• 1.5 cups chopped tomato
  • 3-5 slit Thai chillies
  • 1 tspn sugar
  • 6 cups water (approximately)
  • Oil
  • Salt
  • 1 tspn ghee or good unsalted butter
  • Chopped dhania/cilantro for garnish


  1. If using the kidney beans, soak them overnight and then set them to cook, covered, in 2 cups of water in your bean pot till just beginning to yield to the tooth. Meanwhile rinse the lentils.
  2. Add the lentils to the pot with the kidney beans, add more water to cover the whole by at least 2-3 inches and bring to a boil.
  3. Add the haldi and the tez patta, cover the pot, and cook for about 40 minutes at a simmer till the beans are cooked and the lentils are nice and creamy.
  4. While the lentils are cooking prepare the spice base as follows:
  5. Heat the oil over medium heat in a large pan or karhai and add the cumin seeds, cardamom and cinnamon.
  6. When the cumin seeds split add the chopped onion and saute till nicely browned around the edges.
  7. Add the ginger and garlic and saute for another minute or till the raw aroma is gone.
  8. Add the powdered spices and saute for another minute or so.
  9. Add the tomatoes, chillies, salt and sugar and cook down till the oil separates.
  10. Add the cooked lentils to the pan, mix in thoroughly. Add more water if necessary to loosen it up nicely and then simmer it uncovered till thick but easily pourable.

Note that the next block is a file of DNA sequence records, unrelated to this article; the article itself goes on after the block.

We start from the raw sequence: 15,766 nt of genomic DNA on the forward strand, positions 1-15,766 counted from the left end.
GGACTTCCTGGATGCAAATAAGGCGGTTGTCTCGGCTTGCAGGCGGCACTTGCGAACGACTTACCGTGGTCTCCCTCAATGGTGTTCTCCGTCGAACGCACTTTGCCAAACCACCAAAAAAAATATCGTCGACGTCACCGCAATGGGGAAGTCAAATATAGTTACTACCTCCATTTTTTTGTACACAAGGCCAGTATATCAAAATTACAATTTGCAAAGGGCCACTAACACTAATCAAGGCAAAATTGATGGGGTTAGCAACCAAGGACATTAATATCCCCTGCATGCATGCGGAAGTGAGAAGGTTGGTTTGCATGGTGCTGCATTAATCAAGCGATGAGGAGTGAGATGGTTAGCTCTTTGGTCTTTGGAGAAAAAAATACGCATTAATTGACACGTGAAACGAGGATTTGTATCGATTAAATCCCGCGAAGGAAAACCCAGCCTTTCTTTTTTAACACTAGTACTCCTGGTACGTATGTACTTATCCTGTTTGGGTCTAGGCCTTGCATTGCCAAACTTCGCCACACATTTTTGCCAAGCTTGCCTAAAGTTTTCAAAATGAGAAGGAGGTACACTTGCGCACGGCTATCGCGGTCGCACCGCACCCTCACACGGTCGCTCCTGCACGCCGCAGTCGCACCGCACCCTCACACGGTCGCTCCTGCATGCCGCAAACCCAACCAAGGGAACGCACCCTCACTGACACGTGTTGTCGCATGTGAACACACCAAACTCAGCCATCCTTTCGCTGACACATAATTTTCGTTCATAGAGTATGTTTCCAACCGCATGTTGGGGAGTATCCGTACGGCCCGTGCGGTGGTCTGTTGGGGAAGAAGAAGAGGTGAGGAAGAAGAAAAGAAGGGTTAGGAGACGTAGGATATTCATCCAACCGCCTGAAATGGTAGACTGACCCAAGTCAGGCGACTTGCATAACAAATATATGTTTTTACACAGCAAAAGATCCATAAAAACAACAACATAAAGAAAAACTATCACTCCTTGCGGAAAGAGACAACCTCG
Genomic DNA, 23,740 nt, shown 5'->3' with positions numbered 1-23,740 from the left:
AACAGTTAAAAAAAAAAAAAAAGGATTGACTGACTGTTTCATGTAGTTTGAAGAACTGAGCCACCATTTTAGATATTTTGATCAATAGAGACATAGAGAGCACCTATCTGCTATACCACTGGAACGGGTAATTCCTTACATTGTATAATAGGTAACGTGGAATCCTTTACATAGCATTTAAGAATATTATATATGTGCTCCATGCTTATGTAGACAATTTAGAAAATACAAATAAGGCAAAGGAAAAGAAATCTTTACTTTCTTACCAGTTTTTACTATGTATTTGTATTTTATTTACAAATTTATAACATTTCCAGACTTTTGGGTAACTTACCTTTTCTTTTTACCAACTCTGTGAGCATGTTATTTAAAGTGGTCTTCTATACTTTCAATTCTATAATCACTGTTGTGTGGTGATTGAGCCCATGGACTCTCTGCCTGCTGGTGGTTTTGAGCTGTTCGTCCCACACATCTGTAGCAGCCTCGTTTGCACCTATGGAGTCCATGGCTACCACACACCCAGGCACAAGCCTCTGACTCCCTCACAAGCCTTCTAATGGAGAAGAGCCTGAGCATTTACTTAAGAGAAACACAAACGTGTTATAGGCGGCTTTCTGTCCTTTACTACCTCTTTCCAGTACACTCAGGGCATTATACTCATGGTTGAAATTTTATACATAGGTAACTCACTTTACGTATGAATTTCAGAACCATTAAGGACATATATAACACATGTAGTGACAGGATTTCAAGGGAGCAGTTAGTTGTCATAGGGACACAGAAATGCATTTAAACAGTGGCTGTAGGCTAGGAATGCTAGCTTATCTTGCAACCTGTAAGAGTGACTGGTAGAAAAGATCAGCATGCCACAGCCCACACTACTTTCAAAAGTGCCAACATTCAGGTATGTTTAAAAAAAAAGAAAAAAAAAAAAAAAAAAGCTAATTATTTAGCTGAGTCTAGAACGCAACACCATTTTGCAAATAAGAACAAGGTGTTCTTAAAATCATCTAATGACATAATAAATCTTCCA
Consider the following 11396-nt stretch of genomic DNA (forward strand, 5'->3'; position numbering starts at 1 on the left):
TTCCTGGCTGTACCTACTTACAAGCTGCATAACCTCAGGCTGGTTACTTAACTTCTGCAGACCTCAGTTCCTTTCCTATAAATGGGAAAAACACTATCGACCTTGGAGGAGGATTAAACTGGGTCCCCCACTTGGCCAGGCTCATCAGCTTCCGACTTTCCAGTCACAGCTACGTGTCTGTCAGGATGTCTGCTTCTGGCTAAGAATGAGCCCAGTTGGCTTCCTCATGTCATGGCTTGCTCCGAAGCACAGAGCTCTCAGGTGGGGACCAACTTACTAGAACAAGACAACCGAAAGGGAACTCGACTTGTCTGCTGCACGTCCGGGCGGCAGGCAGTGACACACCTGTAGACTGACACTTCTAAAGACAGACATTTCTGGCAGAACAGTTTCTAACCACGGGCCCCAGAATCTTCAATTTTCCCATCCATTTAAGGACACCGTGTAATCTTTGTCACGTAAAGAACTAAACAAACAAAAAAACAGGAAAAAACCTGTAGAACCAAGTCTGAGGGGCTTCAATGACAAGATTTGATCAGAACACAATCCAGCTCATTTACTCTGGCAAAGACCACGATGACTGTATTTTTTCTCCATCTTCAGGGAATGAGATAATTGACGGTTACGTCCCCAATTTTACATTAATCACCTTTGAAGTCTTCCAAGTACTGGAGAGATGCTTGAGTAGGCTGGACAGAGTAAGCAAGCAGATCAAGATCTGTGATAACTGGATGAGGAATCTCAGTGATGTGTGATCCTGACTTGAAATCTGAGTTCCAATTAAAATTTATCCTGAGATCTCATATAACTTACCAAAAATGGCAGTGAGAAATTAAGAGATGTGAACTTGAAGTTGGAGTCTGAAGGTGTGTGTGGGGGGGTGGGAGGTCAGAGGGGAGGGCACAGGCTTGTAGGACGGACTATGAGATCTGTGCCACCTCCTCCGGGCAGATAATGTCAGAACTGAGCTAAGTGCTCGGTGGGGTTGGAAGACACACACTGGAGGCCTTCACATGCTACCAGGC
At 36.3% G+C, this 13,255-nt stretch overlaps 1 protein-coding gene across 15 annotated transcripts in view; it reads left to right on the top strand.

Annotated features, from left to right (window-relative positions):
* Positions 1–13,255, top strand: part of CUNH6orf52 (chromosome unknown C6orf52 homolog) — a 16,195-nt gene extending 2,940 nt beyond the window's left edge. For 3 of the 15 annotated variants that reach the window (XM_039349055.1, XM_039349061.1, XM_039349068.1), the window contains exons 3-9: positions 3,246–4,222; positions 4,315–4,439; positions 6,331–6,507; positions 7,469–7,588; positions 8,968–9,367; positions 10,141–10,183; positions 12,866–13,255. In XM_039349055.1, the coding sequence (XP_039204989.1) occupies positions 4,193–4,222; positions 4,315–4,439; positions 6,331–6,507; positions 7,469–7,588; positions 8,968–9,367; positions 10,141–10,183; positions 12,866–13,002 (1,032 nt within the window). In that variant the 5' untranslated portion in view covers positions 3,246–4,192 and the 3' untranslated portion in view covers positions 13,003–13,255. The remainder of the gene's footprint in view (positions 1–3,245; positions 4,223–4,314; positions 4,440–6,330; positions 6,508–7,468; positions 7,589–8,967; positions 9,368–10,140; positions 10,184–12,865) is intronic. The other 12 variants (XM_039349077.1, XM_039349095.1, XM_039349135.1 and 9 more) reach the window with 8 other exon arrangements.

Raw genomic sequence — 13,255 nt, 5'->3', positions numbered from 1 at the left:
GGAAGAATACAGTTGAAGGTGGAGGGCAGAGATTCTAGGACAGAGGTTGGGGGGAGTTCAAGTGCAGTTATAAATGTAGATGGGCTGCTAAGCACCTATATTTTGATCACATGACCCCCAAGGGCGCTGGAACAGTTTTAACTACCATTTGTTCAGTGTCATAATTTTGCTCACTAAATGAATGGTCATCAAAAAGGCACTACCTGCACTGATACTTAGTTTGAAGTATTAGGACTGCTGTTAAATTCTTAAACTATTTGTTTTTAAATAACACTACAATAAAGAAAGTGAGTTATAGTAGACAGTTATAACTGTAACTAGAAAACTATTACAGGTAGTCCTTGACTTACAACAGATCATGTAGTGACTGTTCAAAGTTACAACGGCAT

11. Add the ghee, mix it in and garnish with the chopped dhania.
  12. Serve with rice or chapatis with a spicy achaar on the side or just eat it out of the bowl.


  1. As with all home-cooking, this recipe is more like loose directions than a precise roadmap. You can adjust things as you see fit. Most obviously, use less tomato or onion if you like (though I don’t think you should use more). Use more or less garlic and ginger. On the spice front you might consider adding some amchur/dried mango powder if you have any to the powdered mix. And you could add a pinch of garam masala at the end instead or in addition to the whole garam masala at the beginning.
  2. And if you insist you can swirl a few tablespoons of cream in at the end.
  3. One more thing: when making kali urad dal I mash a few ladles of the dal against the side of the pot at the end. But because these black caviar lentils got so creamy on their own I didn’t bother.



10 thoughts on “Black (Caviar) Dal

  1. Thanks for this recipe and others you have posted.
    Made this the other night and it was a hit! Had to change a few things due to pandemic stock limitations, like dried ginger for fresh, but still made it work. Thanks you!


  2. Used RG French green lentils and it was real tasty, but not as photogenic as yours, as usual. Had never used fenugreek seeds in Indian cooking, but I was glad we had some – just recently purchased to use for nitir kabir butter. I added kasoor methi “for that authentic Indian flavor!”


  3. Found this recipe in the bean club forum because I had half a pound of the black lentils left. SO GOOD. Of course now I want to order more, which defeats the purpose of using it up.